The properties are physically, functionally, visually, and historically linked to their surroundings both as a part of a continuous row of five grand rowhouses and to nearby structures in the surrounding area which developed in the same period. The properties anchor the southwest corner of Sherbourne and Linden Street, and along with the James Cooper Mansion on the northwest corner, frame the intersection of Sherbourne and Linden Streets.

 

Heritage Attributes

Design or Physical Value

The following heritage attributes contribute to the cultural heritage value of the properties at 572 and 574 Sherbourne Street as rare and representative examples of late-nineteenth century rowhouses designed to appear like the neighbouring grand homes along Sherbourne Street:

 

       The properties scale, form, and massing

       Red brick cladding with stone and wood trim

       Hipped roof with large, shed dormer and cross gable on the principal (east) elevation

       North and south elevations with deeply recessed brick "tails" connecting to the adjacent properties to the north (576 Sherbourne) and south (570 Sherbourne)

       Three-storey square tower surmounted by a two-tiered pyramidal roof with recessed main entrance framed by a rounded-arch brick entryway at 574 Sherbourne Street

       Recessed entrance framed by a rounded-arch entryway surmounted by a second-storey balcony with ornate wooden screen and balustrade at 572 Sherbourne Street

       Fenestration of principal (east) elevation including rounded arch, three-centred arch, and flatheaded openings

       Decorative brickwork including:

       Drip mouldings

       Stringcourses delineating the storeys

       Scrolled brick window aprons

       Basketweave spandrel above the three-centred first storey arch window opening at 574 Sherbourne Street

       Rusticated stonework sills and basement level

 

Contextual Value

The following heritage attributes contribute to the cultural heritage value of the properties at 576 Sherbourne Street and 37 Linden Street as character-defining structures within a historic residential area:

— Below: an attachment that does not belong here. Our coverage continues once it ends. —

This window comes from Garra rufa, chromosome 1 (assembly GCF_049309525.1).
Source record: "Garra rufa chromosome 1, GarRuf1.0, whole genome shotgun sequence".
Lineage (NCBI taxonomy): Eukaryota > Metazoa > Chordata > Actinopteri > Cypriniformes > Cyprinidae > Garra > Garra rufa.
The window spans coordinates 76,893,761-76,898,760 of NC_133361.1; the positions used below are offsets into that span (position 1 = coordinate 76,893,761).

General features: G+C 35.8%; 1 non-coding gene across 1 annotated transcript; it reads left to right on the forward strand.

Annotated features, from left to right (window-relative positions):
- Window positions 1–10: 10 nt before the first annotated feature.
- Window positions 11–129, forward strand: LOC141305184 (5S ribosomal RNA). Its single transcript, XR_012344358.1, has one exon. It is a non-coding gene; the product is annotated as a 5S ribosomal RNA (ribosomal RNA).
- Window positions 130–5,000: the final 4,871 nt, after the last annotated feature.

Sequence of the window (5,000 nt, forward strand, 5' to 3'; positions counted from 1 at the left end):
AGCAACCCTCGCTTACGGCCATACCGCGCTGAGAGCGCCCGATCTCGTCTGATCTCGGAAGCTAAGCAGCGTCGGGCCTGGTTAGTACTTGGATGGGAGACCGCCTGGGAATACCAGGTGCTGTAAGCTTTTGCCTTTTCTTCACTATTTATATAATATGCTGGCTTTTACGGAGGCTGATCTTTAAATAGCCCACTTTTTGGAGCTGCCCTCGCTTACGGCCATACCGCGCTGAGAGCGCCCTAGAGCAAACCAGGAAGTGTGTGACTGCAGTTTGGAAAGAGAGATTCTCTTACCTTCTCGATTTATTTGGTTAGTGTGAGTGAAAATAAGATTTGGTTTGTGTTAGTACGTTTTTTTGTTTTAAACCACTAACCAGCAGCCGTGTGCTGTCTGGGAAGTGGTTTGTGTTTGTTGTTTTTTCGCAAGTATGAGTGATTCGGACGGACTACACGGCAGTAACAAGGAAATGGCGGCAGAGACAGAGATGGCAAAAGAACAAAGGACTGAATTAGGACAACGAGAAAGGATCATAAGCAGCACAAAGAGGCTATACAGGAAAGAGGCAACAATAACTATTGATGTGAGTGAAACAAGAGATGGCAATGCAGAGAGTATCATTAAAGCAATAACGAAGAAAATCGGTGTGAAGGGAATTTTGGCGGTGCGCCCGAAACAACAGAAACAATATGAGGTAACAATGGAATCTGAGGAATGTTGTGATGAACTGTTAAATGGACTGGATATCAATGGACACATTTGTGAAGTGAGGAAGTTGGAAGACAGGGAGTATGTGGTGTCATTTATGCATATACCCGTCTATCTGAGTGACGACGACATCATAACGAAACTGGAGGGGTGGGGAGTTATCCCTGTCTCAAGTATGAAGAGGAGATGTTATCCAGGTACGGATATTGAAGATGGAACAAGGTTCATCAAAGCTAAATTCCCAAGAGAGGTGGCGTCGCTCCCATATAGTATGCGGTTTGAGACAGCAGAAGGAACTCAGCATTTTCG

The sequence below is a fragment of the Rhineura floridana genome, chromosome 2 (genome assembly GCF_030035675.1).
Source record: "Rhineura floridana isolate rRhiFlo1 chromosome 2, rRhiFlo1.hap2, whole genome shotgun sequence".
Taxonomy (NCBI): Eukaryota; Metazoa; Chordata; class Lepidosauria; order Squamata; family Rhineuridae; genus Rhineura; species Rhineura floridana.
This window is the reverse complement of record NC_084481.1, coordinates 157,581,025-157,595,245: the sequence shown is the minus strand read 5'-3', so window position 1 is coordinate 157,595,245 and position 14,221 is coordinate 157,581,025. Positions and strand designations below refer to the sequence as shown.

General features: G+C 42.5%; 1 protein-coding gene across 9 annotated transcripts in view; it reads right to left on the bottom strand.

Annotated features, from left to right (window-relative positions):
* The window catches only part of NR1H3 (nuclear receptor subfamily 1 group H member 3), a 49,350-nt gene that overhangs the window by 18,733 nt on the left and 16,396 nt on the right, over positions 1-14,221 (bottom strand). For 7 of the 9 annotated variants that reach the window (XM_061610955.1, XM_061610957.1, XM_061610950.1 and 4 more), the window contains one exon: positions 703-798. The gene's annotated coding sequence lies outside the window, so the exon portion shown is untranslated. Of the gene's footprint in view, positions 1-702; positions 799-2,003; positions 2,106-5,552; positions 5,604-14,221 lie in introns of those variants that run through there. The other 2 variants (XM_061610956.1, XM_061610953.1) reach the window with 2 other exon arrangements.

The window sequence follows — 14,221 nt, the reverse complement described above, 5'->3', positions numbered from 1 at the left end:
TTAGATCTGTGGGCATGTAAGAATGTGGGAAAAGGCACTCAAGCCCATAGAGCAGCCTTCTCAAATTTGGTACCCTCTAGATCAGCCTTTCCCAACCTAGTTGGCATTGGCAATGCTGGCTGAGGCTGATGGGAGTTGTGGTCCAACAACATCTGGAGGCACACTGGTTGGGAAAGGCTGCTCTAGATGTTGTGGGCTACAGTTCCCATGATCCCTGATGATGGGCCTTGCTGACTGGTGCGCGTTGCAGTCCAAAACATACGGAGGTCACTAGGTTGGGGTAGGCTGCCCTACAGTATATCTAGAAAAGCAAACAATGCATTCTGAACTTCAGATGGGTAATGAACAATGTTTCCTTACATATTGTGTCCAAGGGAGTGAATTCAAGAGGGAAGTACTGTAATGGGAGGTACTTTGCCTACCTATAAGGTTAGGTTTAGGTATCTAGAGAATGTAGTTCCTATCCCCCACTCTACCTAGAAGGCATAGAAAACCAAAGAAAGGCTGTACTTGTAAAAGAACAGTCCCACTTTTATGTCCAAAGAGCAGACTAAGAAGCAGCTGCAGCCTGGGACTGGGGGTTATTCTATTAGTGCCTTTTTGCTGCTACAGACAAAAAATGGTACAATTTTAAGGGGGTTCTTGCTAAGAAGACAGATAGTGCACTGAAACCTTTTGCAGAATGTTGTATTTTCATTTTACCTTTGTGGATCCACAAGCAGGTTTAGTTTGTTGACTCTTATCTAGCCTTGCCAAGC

The properties siting and orientation on the west side of Sherbourne Street

       The properties scale, form, and massing as part of a row of five large late-nineteenth century rowhouses

       The properties legibility as a pair of grand semi-detached residential structures

       The material palette typical of Victorian Era buildings, including red brick with stone and wood detailing

       Hipped roofline with prominent cross gable, shed dormer, and three-storey tower on principal (east) elevation

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Notice of Objection to the Notice of Intention to Designate

 

Notice of an objection to the Notice of Intention to Designate the Property may be served on the City Clerk, Attention: Administrator, Secretariat, City Clerk's Office, Toronto City Hall, 2nd Floor West, 100 Queen Street West, Toronto, Ontario, M5H 2N2.; Email: RegistrarCCO@toronto.ca within thirty days of November 14, 2023, which is December 14, 2023. The notice of objection to the Notice of Intention to Designate the Property must set out the reason(s) for the objection and all relevant facts.

 

Getting Additional Information:

 

Further information in respect of the Notice of Intention to Designate the Property is available from the City of Toronto at:

 

https://secure.toronto.ca/council/agenda-item.do?item=2023.PH7.12

 

Dated at the City of Toronto on November 14, 2023.

 

 

 

 

John D. Elvidge

for City Clerk